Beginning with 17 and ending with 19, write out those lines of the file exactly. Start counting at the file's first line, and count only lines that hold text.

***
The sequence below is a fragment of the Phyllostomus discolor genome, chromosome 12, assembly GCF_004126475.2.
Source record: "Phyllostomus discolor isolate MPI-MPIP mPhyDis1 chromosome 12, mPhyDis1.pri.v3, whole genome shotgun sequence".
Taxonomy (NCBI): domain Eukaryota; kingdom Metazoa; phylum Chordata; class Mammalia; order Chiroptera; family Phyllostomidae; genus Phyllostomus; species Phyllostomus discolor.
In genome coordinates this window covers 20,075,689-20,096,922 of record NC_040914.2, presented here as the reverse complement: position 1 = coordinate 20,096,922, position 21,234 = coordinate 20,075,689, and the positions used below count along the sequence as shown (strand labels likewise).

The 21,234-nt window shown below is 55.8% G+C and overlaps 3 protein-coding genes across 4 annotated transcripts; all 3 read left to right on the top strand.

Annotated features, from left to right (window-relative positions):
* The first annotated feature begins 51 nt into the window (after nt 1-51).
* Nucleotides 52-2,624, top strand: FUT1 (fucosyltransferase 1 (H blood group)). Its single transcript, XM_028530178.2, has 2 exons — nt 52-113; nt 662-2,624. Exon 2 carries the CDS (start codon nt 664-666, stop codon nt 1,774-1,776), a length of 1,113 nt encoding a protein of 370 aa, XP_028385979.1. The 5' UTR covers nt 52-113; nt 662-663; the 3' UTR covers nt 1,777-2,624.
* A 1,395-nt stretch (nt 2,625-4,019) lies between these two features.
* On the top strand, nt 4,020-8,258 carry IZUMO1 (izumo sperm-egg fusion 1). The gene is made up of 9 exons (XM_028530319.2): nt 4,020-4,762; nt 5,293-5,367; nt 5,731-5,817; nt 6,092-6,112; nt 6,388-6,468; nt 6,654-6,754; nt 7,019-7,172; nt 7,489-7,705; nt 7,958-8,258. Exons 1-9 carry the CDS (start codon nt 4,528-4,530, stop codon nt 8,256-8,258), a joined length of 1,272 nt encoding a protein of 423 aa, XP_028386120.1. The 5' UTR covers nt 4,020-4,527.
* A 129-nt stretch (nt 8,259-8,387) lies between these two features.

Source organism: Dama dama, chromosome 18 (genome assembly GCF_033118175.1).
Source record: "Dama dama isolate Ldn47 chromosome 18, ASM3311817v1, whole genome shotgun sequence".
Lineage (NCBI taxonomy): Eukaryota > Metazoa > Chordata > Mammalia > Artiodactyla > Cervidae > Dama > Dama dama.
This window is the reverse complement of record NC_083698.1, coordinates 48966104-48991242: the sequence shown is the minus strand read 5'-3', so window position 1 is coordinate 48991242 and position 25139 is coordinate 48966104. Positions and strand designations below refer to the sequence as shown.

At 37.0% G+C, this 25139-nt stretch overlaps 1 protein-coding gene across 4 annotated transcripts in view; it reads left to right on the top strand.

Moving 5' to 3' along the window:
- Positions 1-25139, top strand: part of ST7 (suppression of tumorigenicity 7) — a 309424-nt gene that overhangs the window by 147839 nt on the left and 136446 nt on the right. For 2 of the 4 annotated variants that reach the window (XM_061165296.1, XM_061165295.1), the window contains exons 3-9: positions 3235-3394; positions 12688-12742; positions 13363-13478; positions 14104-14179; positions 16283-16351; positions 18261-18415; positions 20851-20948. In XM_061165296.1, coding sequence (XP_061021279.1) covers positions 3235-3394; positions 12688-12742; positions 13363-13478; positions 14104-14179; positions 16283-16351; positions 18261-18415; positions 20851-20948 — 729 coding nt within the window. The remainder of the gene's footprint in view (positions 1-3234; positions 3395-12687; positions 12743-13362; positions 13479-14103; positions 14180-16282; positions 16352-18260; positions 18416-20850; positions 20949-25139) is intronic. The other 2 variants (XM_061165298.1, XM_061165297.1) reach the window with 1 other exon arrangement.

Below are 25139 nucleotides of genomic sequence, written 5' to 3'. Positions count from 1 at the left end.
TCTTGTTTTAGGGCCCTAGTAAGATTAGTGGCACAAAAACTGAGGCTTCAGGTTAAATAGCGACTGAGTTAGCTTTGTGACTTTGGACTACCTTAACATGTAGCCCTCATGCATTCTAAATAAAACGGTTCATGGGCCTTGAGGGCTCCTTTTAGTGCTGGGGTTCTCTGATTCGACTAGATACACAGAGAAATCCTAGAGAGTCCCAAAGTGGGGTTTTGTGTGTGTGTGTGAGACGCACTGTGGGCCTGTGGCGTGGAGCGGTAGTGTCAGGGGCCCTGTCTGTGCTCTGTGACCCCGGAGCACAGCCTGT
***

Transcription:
Moving 5' to 3' along the window:
- Positions 1-25139, top strand: part of ST7 (suppression of tumorigenicity 7) — a 309424-nt gene that overhangs the window by 147839 nt on the left and 136446 nt on the right. For 2 of the 4 annotated variants that reach the window (XM_061165296.1, XM_061165295.1), the window contains exons 3-9: positions 3235-3394; positions 12688-12742; positions 13363-13478; positions 14104-14179; positions 16283-16351; positions 18261-18415; positions 20851-20948. In XM_061165296.1, coding sequence (XP_061021279.1) covers positions 3235-3394; positions 12688-12742; positions 13363-13478; positions 14104-14179; positions 16283-16351; positions 18261-18415; positions 20851-20948 — 729 coding nt within the window. The remainder of the gene's footprint in view (positions 1-3234; positions 3395-12687; positions 12743-13362; positions 13479-14103; positions 14180-16282; positions 16352-18260; positions 18416-20850; positions 20949-25139) is intronic. The other 2 variants (XM_061165298.1, XM_061165297.1) reach the window with 1 other exon arrangement.

Below are 25139 nucleotides of genomic sequence, written 5' to 3'. Positions count from 1 at the left end.